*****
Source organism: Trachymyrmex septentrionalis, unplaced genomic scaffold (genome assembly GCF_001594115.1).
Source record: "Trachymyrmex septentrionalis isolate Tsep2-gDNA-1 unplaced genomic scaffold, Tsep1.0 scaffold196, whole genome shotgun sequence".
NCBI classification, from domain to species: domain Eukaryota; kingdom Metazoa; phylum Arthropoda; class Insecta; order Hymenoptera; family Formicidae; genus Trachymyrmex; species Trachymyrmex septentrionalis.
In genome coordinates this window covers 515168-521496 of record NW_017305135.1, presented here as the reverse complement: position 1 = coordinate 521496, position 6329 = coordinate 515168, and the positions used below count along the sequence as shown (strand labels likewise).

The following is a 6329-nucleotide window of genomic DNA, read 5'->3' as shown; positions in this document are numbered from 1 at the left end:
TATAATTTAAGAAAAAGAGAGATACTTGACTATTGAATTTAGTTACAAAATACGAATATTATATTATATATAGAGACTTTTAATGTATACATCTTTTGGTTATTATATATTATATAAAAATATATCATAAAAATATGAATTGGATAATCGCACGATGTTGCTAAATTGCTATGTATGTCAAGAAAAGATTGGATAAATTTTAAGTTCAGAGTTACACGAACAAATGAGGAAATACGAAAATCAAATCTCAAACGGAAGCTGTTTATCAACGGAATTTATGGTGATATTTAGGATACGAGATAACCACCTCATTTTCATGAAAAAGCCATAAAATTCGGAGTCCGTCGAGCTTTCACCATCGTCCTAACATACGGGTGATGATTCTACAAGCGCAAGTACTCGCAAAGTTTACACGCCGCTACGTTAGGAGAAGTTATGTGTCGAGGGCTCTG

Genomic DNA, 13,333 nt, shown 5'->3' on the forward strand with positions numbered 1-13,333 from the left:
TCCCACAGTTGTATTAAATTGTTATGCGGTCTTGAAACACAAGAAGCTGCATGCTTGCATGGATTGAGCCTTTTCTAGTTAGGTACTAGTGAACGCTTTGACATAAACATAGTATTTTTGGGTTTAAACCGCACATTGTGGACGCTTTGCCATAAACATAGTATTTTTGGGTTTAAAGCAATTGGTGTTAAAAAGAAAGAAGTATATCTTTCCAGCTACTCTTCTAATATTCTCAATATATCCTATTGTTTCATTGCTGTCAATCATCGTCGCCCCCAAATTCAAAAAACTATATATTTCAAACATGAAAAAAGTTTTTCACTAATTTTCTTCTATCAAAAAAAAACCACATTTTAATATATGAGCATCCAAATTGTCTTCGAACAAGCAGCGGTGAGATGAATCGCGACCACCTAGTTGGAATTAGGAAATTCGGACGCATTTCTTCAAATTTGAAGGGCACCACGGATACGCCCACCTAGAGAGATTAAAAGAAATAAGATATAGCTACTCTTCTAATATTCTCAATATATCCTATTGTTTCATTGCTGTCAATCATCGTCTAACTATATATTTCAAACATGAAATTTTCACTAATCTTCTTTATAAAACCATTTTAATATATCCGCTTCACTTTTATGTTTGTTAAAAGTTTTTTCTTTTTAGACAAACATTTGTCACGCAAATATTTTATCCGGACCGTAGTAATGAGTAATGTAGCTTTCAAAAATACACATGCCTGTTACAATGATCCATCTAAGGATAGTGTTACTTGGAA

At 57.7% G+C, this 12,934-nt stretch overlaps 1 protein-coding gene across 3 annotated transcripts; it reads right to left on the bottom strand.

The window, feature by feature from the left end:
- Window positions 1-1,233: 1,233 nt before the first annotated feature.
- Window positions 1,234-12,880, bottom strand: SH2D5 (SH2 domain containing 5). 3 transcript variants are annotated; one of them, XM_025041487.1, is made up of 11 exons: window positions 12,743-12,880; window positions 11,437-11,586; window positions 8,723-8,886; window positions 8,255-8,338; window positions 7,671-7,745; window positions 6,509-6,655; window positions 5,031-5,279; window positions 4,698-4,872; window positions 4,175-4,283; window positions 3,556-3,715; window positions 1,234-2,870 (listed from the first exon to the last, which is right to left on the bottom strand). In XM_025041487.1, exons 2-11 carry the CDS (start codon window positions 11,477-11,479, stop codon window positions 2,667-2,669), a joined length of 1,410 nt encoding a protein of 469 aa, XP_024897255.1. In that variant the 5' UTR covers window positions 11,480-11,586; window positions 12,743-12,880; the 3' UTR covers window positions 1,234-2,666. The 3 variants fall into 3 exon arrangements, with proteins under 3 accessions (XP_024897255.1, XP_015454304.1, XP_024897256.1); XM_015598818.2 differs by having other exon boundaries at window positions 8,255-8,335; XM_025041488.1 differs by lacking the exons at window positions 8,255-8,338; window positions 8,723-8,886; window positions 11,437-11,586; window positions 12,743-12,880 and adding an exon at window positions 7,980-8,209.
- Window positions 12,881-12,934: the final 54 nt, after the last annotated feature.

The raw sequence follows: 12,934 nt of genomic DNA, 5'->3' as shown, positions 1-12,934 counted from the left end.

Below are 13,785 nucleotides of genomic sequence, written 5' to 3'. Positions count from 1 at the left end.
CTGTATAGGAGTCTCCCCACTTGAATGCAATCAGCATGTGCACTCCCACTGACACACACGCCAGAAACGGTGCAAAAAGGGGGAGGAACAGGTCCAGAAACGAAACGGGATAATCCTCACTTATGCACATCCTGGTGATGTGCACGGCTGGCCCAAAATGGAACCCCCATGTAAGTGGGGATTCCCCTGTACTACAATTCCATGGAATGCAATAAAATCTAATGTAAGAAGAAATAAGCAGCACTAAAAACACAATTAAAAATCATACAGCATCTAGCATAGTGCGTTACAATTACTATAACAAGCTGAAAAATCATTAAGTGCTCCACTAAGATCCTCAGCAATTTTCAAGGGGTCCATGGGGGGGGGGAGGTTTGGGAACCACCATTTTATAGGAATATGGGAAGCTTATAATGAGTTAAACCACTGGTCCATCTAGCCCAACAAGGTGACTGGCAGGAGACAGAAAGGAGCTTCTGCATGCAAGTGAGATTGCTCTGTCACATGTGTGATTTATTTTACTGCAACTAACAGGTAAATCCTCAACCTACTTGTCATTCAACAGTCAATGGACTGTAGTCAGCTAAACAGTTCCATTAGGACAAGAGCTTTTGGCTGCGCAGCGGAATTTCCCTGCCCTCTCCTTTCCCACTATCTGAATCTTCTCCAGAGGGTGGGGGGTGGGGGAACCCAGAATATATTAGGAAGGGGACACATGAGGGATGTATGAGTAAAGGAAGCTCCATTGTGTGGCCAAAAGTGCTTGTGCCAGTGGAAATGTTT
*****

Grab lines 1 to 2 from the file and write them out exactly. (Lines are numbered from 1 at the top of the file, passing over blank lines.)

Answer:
Source organism: Trachymyrmex septentrionalis, unplaced genomic scaffold (genome assembly GCF_001594115.1).
Source record: "Trachymyrmex septentrionalis isolate Tsep2-gDNA-1 unplaced genomic scaffold, Tsep1.0 scaffold196, whole genome shotgun sequence".